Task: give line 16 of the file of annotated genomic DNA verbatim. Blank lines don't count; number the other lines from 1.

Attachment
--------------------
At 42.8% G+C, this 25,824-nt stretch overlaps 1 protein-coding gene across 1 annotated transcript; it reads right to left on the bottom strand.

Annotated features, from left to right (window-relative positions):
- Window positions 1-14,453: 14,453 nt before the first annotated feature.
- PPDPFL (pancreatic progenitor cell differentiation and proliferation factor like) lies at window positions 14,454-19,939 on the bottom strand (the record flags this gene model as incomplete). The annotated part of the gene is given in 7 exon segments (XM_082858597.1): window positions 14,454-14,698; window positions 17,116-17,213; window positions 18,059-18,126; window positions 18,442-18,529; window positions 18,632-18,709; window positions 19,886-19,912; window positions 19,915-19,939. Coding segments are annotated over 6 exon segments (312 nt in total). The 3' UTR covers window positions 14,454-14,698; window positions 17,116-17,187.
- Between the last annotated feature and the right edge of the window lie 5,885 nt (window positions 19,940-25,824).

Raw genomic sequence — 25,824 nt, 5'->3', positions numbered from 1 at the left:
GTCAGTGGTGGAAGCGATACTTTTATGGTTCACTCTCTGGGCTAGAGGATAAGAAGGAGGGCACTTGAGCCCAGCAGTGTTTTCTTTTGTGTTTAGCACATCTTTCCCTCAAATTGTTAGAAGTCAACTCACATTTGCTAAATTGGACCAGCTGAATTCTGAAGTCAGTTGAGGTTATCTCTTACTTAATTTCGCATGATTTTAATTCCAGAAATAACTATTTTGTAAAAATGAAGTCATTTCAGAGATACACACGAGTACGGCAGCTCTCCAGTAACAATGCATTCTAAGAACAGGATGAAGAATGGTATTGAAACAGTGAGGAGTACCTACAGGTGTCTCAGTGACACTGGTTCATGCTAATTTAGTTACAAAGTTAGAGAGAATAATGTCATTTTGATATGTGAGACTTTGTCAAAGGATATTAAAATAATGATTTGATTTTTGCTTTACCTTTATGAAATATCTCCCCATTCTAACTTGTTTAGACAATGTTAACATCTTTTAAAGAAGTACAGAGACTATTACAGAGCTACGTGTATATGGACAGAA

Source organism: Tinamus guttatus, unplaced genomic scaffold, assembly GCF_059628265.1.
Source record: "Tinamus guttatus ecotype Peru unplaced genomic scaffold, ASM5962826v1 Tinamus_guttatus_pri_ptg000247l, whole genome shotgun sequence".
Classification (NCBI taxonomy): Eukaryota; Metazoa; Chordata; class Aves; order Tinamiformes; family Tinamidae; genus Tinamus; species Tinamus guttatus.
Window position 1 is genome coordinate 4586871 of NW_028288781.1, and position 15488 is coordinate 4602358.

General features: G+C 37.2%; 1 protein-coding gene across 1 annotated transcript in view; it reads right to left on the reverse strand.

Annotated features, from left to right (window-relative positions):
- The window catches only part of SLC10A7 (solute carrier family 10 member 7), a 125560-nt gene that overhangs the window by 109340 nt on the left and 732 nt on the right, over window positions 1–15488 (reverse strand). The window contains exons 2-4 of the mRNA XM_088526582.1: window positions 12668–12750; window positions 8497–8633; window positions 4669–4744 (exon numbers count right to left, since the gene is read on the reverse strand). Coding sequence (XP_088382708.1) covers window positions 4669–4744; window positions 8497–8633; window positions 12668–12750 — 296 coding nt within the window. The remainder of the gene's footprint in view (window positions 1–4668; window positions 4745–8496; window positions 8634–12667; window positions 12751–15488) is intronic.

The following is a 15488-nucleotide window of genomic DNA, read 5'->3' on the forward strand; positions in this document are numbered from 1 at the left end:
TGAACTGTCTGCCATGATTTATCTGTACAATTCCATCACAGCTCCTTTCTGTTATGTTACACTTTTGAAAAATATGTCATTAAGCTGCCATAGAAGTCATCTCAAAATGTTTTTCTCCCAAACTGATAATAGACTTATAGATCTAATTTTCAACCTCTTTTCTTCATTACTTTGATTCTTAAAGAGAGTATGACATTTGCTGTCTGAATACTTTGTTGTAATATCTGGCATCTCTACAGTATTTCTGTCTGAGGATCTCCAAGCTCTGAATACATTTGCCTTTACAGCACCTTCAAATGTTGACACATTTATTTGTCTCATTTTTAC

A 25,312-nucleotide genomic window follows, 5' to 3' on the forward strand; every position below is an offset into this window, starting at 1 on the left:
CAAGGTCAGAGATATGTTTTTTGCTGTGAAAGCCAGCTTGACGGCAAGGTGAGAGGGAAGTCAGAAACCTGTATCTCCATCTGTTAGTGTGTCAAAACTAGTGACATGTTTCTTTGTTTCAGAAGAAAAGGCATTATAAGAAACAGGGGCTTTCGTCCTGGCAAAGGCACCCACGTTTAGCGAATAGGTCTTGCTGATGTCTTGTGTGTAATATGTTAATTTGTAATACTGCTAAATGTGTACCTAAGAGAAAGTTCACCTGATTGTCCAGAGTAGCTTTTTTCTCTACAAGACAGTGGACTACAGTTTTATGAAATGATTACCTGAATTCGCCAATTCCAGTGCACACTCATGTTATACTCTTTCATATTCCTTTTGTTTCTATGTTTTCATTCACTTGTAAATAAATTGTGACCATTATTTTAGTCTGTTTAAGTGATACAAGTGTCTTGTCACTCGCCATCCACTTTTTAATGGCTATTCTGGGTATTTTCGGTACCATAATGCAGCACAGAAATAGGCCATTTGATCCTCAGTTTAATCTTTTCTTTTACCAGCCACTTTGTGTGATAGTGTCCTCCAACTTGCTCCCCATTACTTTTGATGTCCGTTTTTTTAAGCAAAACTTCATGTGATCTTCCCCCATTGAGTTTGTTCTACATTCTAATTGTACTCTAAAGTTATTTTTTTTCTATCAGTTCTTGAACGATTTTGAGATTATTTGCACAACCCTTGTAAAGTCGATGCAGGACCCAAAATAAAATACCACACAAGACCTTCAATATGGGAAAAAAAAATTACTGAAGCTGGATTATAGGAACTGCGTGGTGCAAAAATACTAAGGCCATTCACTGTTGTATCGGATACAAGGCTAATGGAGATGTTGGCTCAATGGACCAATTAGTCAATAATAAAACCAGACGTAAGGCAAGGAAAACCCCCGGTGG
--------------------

TGAACTGTCTGCCATGATTTATCTGTACAATTCCATCACAGCTCCTTTCTGTTATGTTACACTTTTGAAAAATATGTCATTAAGCTGCCATAGAAGTCATCTCAAAATGTTTTTCTCCCAAACTGATAATAGACTTATAGATCTAATTTTCAACCTCTTTTCTTCATTACTTTGATTCTTAAAGAGAGTATGACATTTGCTGTCTGAATACTTTGTTGTAATATCTGGCATCTCTACAGTATTTCTGTCTGAGGATCTCCAAGCTCTGAATACATTTGCCTTTACAGCACCTTCAAATGTTGACACATTTATTTGTCTCATTTTTAC